I’m off again–this time to the U.K. to be reunited with one of my closest friends and a member of my Kenya cohort, Dylan. I spent a summer in western Kenya two years ago and have remained close with a few friends, Dylan being one of them. We first bonded on a doctor’s visit because we both had contracted malaria at the same time, and it’s only been uphill from there. Now, I get to see this tall, intelligent, Canadian man in person for the first time in two years! I predict that with our penchant for photography and under-planning that I’ll return with great photos and even better stories.
Until then, I’ll keep posting Lebanon photos on this thing–have you planned a Beirut trip yet? Yalla, get on that.
It has been a frenzied week at work, as the number of Syrians flooding into Northern Iraq has climbed to nearly 40,000 since the border opened last Thursday. I found out the news at the beginning of the day on Sunday, and that night at 1 am I was on a flight to Erbil. I arrived just after 3 am, and about three hours later a UN driver picked me up to head to the border. I arrived at the Sahela border crossing as the day was beginning to heat up, to take photos and interview a handful of the thousands of Syrian Kurds waiting to cross into Iraq. It looked like something post-apocolyptic, but with people: the ground made up of flattened trash and belongings, sand from the expansive surrounding desert-like terrain being blown everywhere.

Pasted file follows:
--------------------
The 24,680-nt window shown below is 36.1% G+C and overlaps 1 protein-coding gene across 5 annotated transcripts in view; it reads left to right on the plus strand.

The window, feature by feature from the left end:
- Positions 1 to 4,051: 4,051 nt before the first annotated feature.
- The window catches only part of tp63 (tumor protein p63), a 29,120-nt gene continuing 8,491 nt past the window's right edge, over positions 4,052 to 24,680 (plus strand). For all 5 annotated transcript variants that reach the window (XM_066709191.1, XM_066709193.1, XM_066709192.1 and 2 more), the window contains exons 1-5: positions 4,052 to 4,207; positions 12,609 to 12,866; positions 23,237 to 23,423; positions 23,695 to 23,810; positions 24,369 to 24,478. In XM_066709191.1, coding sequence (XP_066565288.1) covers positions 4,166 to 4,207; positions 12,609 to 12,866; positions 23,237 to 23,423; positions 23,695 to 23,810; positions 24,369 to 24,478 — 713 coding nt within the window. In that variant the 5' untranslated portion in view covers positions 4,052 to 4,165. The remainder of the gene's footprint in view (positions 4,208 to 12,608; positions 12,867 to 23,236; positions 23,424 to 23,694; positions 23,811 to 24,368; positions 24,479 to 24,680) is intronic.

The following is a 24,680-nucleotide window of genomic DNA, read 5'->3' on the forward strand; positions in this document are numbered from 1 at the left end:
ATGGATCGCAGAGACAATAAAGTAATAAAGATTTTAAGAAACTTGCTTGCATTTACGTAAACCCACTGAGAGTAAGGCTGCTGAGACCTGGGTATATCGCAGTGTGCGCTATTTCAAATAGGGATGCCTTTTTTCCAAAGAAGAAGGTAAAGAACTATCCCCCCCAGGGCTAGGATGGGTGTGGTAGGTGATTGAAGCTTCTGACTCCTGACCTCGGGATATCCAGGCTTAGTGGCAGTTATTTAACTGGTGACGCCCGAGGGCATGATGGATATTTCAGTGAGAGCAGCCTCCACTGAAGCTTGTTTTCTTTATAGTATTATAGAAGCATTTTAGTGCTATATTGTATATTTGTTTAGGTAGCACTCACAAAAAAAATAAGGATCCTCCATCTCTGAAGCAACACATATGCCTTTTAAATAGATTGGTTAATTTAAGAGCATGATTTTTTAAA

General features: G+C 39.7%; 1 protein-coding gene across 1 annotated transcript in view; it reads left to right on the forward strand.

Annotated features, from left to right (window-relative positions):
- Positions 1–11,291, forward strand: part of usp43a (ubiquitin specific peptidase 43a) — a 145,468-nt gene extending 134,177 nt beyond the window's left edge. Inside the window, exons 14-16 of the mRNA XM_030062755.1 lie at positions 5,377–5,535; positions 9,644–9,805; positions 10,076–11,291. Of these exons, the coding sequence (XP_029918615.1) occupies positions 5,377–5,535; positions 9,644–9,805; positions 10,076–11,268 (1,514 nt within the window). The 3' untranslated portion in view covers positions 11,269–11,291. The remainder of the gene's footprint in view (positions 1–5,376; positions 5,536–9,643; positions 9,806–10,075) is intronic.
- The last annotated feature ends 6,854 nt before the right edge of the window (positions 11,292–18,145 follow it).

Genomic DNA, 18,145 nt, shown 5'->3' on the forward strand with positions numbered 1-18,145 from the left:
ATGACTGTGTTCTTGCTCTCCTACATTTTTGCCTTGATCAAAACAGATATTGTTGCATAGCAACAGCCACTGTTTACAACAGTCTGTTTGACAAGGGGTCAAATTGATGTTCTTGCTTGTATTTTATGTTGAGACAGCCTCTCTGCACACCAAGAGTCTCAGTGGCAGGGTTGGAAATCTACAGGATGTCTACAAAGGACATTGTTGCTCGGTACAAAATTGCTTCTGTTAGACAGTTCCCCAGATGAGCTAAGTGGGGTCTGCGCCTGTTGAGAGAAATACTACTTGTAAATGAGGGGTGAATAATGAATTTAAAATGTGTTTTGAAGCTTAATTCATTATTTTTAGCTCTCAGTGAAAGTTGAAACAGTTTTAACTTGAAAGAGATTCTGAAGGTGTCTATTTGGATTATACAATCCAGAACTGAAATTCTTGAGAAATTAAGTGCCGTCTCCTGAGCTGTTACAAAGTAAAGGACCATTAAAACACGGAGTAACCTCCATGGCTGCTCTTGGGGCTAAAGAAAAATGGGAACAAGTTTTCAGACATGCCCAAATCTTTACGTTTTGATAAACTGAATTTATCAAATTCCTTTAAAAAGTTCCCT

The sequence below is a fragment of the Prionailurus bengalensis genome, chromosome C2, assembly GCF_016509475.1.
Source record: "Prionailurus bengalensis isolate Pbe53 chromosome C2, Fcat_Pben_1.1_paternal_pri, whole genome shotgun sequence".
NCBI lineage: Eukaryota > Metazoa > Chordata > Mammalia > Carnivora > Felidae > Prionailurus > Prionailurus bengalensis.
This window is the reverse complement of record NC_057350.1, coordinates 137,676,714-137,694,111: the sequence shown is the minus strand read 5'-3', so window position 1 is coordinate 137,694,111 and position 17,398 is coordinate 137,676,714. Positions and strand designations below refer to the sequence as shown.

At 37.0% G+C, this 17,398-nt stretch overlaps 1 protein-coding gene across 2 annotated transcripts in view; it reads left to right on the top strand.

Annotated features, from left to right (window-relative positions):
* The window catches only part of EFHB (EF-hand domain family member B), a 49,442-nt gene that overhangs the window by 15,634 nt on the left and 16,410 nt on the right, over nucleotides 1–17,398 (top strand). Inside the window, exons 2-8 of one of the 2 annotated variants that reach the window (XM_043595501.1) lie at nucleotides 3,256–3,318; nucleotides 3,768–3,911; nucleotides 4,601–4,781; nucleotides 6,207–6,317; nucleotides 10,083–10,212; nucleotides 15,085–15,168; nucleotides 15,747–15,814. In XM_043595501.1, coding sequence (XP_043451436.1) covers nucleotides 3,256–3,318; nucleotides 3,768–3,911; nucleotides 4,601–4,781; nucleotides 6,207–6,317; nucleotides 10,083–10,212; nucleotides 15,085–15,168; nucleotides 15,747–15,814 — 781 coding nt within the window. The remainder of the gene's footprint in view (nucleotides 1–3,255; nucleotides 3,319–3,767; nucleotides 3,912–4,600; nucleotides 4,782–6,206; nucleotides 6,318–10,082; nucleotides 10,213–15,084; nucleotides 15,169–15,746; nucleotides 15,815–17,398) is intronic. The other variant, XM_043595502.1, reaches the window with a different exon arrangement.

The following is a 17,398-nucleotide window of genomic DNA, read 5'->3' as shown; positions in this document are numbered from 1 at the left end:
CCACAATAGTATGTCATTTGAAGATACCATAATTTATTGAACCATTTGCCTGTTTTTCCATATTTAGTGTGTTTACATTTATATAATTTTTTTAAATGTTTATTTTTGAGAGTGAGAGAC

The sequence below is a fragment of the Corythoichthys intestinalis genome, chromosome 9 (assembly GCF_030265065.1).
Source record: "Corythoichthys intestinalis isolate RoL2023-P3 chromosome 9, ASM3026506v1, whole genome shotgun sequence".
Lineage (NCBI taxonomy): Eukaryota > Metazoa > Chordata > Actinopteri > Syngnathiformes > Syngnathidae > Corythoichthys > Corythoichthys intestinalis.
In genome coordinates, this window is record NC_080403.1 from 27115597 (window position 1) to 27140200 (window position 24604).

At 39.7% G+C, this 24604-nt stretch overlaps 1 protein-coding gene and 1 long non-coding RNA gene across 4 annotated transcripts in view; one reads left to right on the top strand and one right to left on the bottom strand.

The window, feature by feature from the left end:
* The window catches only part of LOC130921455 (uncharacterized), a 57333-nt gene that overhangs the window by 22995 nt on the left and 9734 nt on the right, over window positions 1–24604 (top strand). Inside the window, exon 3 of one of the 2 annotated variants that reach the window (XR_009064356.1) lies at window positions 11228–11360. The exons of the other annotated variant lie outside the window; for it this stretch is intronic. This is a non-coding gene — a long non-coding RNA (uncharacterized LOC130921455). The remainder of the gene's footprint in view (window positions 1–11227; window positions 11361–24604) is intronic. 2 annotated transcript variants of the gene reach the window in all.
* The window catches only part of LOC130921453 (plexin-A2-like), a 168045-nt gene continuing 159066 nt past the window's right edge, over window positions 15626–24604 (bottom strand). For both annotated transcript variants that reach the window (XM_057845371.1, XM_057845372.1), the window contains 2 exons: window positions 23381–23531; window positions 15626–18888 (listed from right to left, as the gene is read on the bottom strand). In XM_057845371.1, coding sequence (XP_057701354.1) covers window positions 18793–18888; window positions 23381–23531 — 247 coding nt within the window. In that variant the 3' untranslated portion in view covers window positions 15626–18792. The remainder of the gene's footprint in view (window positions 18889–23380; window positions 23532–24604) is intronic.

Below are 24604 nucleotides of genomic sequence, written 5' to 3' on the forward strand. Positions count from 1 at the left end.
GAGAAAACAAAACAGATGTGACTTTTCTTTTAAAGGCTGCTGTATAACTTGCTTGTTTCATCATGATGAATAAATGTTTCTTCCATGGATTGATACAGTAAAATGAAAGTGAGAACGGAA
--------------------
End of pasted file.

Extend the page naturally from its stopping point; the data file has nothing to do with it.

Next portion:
I didn’t want to write a depressing post. How much do you have to hear before throwing your hands up in disgust and despair and simply reconciling yourself to the fact that the world is broken? What’s your saturation point? For me, it doesn’t take much. I hate the terms that are being used to describe this largely unprecedented event–a “wave” of refugees, a faceless tide of fear and sorrow and a stark reminder of the mess that is Syria. As if nearly constant news of wanton killing wasn’t enough. I don’t know if that’s what I want to talk about. I want to talk about Khunaf, who married her husband three days before crossing the border and laughed when she told me all they’ve done is hold hands. I want to talk about watching our staff in action until deep into the night, red-eyed from lack of sleep but determined to transport every single person to safety. I want to talk about literally the cutest baby I have ever seen waving at me from a bus window, and my heart wanting to explode. I want to talk about life going on.
I’ll leave you with a photo of the aforementioned chubby baby–he’s on his way from the border to safety, where the night won’t be filled with the sounds of bullets and the walls of his family’s tent will be more secure than the concrete panels of his house in Syria. “The world spins. We stumble on. It is enough.”